The fact that the Left Party has formed a local government is viewed in Germany as a test of the degree to which this grouping is ready to make compromises (as with the Green Party in Hesse in 1985). To become a coalition partner acceptable to the Social Democrats and the Green Party at the federal level, Die Linke would have to relinquish some of the slogans which in many cases are important elements of the party’s identity. These include the demands for Germany to leave NATO and to dissolve the Eurozone, criticism of Israel and the USA, solidarity with Russia and Cuba, extreme pacifism and the demand that banks and energy companies should be nationalised. A possible process of de-radicalisation of the Left Party will inevitably give rise to a conflict between the two wings of the party: the pragmatists led by Gregor Gysi (the head of the Die Linke faction in the Bundestag) and the radicals headed by Sahra Wagenknecht (deputy chairperson of the faction). Given the scale of the differences between the various groups operating inside Die Linke (radical leftist movements active in the west of the country and post-Communists with their roots in East Germany), this might even bring about a split in this party.
The dilemma of the Social Democrats and the Greens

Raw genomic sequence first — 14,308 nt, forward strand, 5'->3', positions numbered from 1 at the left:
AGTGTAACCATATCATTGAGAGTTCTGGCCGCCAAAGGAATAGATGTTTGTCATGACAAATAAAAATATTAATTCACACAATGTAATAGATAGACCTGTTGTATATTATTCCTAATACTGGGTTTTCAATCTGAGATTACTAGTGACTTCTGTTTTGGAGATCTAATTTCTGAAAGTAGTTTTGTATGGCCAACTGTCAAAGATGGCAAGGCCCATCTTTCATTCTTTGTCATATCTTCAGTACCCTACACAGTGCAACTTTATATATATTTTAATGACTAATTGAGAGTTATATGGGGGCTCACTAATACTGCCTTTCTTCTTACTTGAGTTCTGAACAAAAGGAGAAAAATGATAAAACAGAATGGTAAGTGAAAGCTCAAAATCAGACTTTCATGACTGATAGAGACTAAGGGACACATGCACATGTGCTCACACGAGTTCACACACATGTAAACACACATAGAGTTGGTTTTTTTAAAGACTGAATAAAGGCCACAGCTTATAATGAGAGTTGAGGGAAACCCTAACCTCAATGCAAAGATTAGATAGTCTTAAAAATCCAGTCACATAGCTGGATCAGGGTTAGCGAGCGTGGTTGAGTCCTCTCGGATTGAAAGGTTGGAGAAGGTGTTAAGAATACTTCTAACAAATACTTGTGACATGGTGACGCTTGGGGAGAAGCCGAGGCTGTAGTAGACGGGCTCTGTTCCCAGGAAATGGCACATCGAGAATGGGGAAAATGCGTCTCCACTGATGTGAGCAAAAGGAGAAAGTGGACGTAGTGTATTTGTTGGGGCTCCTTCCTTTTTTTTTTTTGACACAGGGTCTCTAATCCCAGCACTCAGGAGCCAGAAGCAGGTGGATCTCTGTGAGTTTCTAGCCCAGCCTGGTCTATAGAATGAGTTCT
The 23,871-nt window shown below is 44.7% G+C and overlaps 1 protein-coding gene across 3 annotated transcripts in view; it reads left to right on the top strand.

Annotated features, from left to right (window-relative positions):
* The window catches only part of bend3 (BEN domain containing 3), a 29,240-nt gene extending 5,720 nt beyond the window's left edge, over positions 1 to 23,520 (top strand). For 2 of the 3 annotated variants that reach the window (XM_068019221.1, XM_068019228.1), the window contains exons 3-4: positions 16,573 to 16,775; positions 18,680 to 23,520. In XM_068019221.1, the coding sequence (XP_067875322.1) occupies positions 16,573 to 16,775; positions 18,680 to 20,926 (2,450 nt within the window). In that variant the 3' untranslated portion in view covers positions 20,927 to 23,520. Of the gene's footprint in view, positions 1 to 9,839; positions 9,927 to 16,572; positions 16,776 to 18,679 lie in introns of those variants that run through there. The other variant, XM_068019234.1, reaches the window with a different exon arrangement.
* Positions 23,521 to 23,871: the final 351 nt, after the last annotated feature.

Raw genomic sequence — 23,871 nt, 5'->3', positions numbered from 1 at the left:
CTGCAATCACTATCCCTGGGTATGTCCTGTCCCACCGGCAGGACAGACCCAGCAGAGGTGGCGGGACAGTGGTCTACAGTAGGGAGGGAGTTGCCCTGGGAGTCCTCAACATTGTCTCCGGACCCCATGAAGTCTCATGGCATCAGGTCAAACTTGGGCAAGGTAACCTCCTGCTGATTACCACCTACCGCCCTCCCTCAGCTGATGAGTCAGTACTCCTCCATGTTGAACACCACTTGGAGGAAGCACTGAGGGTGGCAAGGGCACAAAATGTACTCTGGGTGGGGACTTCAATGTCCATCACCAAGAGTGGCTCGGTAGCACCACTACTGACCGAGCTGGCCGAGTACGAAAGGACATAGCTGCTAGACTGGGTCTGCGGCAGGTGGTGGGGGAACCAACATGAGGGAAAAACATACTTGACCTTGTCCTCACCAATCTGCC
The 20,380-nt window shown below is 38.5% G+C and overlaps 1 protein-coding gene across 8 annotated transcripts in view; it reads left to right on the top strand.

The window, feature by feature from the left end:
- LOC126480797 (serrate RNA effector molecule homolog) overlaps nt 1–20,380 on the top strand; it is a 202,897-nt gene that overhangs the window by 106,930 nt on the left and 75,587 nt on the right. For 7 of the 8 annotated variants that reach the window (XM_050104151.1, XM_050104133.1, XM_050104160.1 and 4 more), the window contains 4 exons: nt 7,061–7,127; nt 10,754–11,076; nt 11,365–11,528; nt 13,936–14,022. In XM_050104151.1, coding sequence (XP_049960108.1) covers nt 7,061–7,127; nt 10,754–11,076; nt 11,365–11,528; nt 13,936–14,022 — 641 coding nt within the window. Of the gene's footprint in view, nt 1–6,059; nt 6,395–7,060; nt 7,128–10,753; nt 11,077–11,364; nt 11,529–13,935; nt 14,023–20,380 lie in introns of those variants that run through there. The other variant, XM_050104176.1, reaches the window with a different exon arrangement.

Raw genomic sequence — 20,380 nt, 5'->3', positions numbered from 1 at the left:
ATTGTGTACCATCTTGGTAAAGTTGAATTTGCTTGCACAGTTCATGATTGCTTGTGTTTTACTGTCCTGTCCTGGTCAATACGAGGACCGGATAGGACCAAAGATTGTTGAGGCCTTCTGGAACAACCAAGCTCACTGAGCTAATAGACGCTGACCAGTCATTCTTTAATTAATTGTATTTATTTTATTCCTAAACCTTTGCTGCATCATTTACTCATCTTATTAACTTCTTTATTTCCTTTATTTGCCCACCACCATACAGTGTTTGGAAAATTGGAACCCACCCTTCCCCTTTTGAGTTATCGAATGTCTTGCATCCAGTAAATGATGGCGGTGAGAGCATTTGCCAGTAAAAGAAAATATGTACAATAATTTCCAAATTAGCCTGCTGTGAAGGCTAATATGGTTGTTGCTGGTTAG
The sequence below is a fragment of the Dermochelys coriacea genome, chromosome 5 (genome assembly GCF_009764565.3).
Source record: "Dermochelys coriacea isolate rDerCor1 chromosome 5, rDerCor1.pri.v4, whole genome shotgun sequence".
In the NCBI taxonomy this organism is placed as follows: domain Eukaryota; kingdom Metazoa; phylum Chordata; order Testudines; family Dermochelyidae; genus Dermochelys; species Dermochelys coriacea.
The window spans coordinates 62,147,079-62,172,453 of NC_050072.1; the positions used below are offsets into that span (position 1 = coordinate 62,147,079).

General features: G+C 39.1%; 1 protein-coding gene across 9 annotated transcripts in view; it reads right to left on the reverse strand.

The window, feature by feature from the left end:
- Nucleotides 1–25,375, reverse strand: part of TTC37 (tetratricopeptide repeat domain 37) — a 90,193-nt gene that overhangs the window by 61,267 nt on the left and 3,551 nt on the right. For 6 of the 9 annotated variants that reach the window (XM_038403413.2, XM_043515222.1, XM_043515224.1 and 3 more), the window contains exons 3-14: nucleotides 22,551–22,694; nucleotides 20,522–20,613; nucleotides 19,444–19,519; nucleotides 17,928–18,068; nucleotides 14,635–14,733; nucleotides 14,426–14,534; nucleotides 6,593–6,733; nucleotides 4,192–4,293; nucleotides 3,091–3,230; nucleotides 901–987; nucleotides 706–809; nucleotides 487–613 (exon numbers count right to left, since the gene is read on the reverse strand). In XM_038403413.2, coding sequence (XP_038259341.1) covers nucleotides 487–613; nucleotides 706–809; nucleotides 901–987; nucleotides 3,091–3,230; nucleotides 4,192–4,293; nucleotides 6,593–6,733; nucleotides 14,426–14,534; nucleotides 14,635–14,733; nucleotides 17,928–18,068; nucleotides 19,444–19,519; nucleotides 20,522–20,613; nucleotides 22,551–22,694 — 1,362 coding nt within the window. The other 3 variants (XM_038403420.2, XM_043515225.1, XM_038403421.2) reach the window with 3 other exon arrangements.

The potential coalition partners of Die Linke are also set to face a dilemma in the future. Co-operation with the post-Communists is appealing to the SPD since this will offer it the opportunity to take the chancellor’s office again, and to the Green Party because it gives it the opportunity to co-govern the country. The practice of isolating Die Linke is well-grounded for historical reasons, but it leaves the SPD no other opportunity but to play the role of minor partner in government coalitions with the CDU. However, since the SPD and the Green Party have decided to co-operate with Die Linke, they will have to change their approach to some issues, as well. Regarding economic and social issues, the Green Party and the left wing inside the SPD do not differ practically from the pragmatists from Die Linke; however, they still strongly disagree about the so-called ‘East German legacy’. As revealed by discussions preceding the signing of the coalition agreement in Thuringia, the leaders of the Left Party on the federal level, unlike Bodo Ramelow, are not ready to accept the statement that East Germany was a “unjust state” even as a tactical move. As a consequence of this move they could lose a great share of their electorate in Eastern Germany where according to public opinion polls only 30% of residents are ready to accept this label (28% in the case of the Left Party’s electorate). This forces the SPD and the Green Party to soften their narrative concerning East Germany.